One finger (the left one in the pictures) stays still. The other one slides left and right by means of a rack (on the sliding carriage) and pinion (on the same axle as the grey arm with two elastic bands attached). The pinion-arm is pulled by a motorised arm via an elastic band and a rigid link. This is so that when the fingers hit the sides of the CD's hole, the motorised arm can continue to turn, so the fingers are pulled against the sides of the hole by the tension in the elastic band. The other elastic band is to pull the fingers back together when the arm moves back. Playing around with the different lengths of the arms and the elastic bands took a while to get right but it was very reliable by the time I'd finished.
The arm hits a microswitch at the limit of its travel thereby turning off the current to the motor and simultaneously signalling the RCX that the limit has been hit. See "limit switches" section below for details on this.
The microswitch at the left of the head is pressed when the head has landed on a CD or is holding one in mid-air. This allows the RCX to detect if the CD has fallen off when it's not supposed to. There is a third microswitch on the other side of the head, which is the limit switch for when the motorised arms are at their other (fingers closed) limit.
The shape of the fingers (hand-carved out of some scrap mahogony I had left over from a door-saddle) is such that the conical section allows the head to centre itself on the CDs as it lands. The very short cylindrical section is then just large enough to grip the hole of the top CD on a pile but not the next one down. I stole this idea from Matthias Wandel's machine but initially tried to make the shape by turning some chopping-board. This failed miserably and the hand-carving turned out to be a lot easier than I thought. The bits of wood are fixed to the Lego® bricks by a 3mm screw which fits through a hole in a beam, and happens to countersink very neatly into the hole.
Two 4mm stainless steel rods (from Mail Order Metals) are attached to two bits of chopping board, using what I think is called "interference fit", i.e., jammed into 4mm holes. The chopping board is fixed to the Lego® bricks by screws, same as the wooden fingers. These are the guide rods to keep it moving straight up and down.
In operation, but with no CD in place so you can see what's going on:
(The fingers don't spread this far when actually picking up a CD; the tension in the elastic band translates to force applied by the fingers on the inside of the CD hole as mentioned above.)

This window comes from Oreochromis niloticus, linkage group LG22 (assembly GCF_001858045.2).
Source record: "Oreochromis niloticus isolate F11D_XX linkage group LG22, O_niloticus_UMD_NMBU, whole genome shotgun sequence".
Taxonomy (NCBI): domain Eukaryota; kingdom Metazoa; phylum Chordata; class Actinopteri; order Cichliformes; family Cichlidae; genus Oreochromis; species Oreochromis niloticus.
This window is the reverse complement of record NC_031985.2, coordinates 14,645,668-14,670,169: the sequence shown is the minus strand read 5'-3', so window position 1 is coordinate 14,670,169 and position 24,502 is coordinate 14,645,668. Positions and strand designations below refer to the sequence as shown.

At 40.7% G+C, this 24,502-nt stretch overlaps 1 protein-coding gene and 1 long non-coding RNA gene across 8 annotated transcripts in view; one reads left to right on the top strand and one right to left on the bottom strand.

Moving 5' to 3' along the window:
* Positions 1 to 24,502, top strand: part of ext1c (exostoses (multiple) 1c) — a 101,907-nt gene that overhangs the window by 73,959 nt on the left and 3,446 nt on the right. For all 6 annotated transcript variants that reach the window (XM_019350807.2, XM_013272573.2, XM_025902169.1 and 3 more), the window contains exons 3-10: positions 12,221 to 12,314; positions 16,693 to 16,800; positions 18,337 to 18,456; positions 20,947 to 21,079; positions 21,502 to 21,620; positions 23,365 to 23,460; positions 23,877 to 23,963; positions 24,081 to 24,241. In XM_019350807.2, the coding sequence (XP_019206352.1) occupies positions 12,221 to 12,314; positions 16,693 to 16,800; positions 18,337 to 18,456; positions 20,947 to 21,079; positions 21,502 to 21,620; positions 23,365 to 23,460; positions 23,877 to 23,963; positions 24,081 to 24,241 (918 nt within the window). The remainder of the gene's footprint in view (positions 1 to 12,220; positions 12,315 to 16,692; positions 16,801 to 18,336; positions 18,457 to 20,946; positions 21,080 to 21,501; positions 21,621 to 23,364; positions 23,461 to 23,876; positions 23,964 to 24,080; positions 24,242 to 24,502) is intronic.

The RCX only has three inputs, but they are analog, connected internally to a 10-bit (I think) ADC, with a 10k pull-up to the full-scale voltage (5V I think). So we can, rather perversely, build an external DAC to convert from a set of switch readings into a voltage, present this voltage to the RCX's input, then re-map the ADC reading in software inside the RCX to the switch values. This idea I stole from here, but tweaked the resistor values a bit to try to get better separation between the eight points. And I used transistors as well to be able to light up the LEDs at the same time.
The stripboard ended up looking a bit of a kludge but worked fine. (Once I realised that I needed some diodes. Doh. And I then realised that hardware is a lot more difficult to edit than software.) It's three copies of the same circuit, and each circuit is three almost-copies (differing only in one resistor value) of the same element. The three almost-copies, one each with Rsens of 8k2, 11k and 18k, have their "RCX+" points tied together, and fed to one ADC input of the RCX. The circuit diagram shows one element, so there are nine almost-copies of this in the real thing.
The three yellow/black twisted pairs go to the RCX's input pads, and provide information on three switches each; nine in total. The individual input wires (mostly black; one or two are yellow) come from the various microswitches scattered around the robot.
The bundle of white wires goes off to the LED display panel. This has a red "power" LED and nine yellow sensor LEDs. The numbers next to each label give the input number (1, 2 or 3) and the bit value (1, 2 or 4) corresponding to that sensor. The bit assignments are in a thoroughly random order.
There is a long and proud tradition of flashing lights being a vital part of any piece of computer equipment. See "blinkenlights" poem:
|ACHTUNG! ALLES LOOKENSPEEPERS!|